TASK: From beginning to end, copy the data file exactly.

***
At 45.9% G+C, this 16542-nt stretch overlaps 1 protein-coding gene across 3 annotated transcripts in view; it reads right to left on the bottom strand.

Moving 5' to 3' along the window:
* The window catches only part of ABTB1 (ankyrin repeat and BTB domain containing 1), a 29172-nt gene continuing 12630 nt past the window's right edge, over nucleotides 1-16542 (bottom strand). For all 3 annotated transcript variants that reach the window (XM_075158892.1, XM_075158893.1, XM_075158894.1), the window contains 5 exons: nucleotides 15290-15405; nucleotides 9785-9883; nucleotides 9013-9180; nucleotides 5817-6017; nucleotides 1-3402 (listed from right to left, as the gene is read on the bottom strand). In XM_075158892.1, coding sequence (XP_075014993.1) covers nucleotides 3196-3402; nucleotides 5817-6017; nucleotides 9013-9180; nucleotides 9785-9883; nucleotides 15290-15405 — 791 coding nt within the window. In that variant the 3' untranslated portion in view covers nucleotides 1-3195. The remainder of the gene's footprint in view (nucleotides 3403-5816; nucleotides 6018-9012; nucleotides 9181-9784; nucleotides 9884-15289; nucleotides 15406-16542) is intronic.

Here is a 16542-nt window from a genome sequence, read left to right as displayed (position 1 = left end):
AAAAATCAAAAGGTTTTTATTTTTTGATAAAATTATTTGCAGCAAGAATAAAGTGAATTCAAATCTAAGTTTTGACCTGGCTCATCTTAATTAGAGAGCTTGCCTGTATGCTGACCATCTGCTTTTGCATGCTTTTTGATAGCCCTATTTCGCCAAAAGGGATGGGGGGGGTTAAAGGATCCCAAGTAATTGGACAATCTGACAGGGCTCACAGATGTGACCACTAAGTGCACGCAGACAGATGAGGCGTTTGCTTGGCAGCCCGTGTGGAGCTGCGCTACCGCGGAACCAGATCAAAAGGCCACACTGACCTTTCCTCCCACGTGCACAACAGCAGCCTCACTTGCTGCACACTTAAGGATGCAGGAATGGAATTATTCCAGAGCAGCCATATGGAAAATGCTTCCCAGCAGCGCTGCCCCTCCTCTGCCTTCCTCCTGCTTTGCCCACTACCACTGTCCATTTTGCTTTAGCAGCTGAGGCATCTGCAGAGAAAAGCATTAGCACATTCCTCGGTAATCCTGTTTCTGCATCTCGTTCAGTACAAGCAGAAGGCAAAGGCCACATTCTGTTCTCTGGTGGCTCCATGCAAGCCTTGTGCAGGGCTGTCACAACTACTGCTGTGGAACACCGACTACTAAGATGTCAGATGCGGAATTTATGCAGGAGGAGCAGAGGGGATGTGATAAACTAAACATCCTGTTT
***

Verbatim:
At 45.9% G+C, this 16542-nt stretch overlaps 1 protein-coding gene across 3 annotated transcripts in view; it reads right to left on the bottom strand.

Moving 5' to 3' along the window:
* The window catches only part of ABTB1 (ankyrin repeat and BTB domain containing 1), a 29172-nt gene continuing 12630 nt past the window's right edge, over nucleotides 1-16542 (bottom strand). For all 3 annotated transcript variants that reach the window (XM_075158892.1, XM_075158893.1, XM_075158894.1), the window contains 5 exons: nucleotides 15290-15405; nucleotides 9785-9883; nucleotides 9013-9180; nucleotides 5817-6017; nucleotides 1-3402 (listed from right to left, as the gene is read on the bottom strand). In XM_075158892.1, coding sequence (XP_075014993.1) covers nucleotides 3196-3402; nucleotides 5817-6017; nucleotides 9013-9180; nucleotides 9785-9883; nucleotides 15290-15405 — 791 coding nt within the window. In that variant the 3' untranslated portion in view covers nucleotides 1-3195. The remainder of the gene's footprint in view (nucleotides 3403-5816; nucleotides 6018-9012; nucleotides 9181-9784; nucleotides 9884-15289; nucleotides 15406-16542) is intronic.

Here is a 16542-nt window from a genome sequence, read left to right as displayed (position 1 = left end):
AAAAATCAAAAGGTTTTTATTTTTTGATAAAATTATTTGCAGCAAGAATAAAGTGAATTCAAATCTAAGTTTTGACCTGGCTCATCTTAATTAGAGAGCTTGCCTGTATGCTGACCATCTGCTTTTGCATGCTTTTTGATAGCCCTATTTCGCCAAAAGGGATGGGGGGGGTTAAAGGATCCCAAGTAATTGGACAATCTGACAGGGCTCACAGATGTGACCACTAAGTGCACGCAGACAGATGAGGCGTTTGCTTGGCAGCCCGTGTGGAGCTGCGCTACCGCGGAACCAGATCAAAAGGCCACACTGACCTTTCCTCCCACGTGCACAACAGCAGCCTCACTTGCTGCACACTTAAGGATGCAGGAATGGAATTATTCCAGAGCAGCCATATGGAAAATGCTTCCCAGCAGCGCTGCCCCTCCTCTGCCTTCCTCCTGCTTTGCCCACTACCACTGTCCATTTTGCTTTAGCAGCTGAGGCATCTGCAGAGAAAAGCATTAGCACATTCCTCGGTAATCCTGTTTCTGCATCTCGTTCAGTACAAGCAGAAGGCAAAGGCCACATTCTGTTCTCTGGTGGCTCCATGCAAGCCTTGTGCAGGGCTGTCACAACTACTGCTGTGGAACACCGACTACTAAGATGTCAGATGCGGAATTTATGCAGGAGGAGCAGAGGGGATGTGATAAACTAAACATCCTGTTT